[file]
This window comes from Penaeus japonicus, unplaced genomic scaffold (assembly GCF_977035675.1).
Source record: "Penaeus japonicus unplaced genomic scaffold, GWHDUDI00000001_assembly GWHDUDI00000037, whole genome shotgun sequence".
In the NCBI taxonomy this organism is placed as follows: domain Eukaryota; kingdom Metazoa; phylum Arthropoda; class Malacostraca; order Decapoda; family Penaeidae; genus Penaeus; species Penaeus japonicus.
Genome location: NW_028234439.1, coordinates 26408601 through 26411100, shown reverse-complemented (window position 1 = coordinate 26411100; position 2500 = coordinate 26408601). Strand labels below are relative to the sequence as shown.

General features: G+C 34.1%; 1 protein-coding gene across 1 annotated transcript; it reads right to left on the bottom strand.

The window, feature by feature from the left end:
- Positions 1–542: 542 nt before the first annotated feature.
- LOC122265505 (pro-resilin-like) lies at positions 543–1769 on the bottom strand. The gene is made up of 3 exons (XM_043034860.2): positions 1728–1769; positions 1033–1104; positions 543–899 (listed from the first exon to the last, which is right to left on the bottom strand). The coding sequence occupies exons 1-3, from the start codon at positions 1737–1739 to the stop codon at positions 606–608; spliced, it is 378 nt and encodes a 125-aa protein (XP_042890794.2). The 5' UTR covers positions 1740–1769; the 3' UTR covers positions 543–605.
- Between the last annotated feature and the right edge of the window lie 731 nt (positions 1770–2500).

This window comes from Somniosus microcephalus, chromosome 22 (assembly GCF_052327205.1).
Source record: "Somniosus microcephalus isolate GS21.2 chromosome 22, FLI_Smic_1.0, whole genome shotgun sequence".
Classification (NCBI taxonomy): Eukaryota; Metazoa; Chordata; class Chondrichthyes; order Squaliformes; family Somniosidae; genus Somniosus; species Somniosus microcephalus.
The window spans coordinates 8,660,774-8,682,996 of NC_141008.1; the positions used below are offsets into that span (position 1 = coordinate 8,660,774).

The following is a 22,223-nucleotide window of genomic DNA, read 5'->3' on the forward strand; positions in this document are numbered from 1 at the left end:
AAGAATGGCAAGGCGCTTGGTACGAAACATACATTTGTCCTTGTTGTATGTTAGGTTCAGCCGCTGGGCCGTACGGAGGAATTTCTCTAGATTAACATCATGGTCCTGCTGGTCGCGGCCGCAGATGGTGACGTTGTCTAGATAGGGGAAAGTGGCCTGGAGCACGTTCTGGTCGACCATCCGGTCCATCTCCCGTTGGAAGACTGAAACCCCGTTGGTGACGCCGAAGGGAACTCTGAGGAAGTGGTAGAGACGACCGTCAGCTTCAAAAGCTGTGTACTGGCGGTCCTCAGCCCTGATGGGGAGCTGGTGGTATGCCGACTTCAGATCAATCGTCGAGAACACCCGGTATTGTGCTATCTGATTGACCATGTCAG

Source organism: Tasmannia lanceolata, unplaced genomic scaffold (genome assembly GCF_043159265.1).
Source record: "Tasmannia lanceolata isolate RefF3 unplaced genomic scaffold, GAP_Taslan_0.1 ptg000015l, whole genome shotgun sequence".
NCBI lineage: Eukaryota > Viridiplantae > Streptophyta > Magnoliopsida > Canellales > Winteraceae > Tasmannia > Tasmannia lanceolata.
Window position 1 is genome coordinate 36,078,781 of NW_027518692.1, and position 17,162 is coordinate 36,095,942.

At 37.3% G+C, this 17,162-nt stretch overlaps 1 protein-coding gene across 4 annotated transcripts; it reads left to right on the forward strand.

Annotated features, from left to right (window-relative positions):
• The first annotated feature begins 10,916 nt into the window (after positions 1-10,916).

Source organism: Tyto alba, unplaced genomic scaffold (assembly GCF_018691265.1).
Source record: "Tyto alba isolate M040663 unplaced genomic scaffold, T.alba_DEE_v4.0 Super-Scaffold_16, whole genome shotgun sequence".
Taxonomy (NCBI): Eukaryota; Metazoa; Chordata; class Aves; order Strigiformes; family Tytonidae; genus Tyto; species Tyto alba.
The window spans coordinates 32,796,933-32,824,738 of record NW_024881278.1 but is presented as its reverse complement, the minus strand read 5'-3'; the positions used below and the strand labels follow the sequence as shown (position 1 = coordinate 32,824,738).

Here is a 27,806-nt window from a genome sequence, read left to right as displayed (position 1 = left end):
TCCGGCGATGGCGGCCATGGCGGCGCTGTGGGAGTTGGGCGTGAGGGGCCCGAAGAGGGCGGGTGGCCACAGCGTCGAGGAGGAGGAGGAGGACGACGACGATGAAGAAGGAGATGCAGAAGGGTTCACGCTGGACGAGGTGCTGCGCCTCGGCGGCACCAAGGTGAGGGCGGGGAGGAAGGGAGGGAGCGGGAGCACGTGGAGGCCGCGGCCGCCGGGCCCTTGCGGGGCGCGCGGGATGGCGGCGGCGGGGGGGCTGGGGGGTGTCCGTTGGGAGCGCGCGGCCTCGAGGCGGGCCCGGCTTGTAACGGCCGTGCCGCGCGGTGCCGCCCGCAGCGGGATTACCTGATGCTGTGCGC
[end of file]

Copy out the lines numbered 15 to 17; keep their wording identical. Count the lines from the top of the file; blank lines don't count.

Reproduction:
AAGAATGGCAAGGCGCTTGGTACGAAACATACATTTGTCCTTGTTGTATGTTAGGTTCAGCCGCTGGGCCGTACGGAGGAATTTCTCTAGATTAACATCATGGTCCTGCTGGTCGCGGCCGCAGATGGTGACGTTGTCTAGATAGGGGAAAGTGGCCTGGAGCACGTTCTGGTCGACCATCCGGTCCATCTCCCGTTGGAAGACTGAAACCCCGTTGGTGACGCCGAAGGGAACTCTGAGGAAGTGGTAGAGACGACCGTCAGCTTCAAAAGCTGTGTACTGGCGGTCCTCAGCCCTGATGGGGAGCTGGTGGTATGCCGACTTCAGATCAATCGTCGAGAACACCCGGTATTGTGCTATCTGATTGACCATGTCAG

Source organism: Tasmannia lanceolata, unplaced genomic scaffold (genome assembly GCF_043159265.1).
Source record: "Tasmannia lanceolata isolate RefF3 unplaced genomic scaffold, GAP_Taslan_0.1 ptg000015l, whole genome shotgun sequence".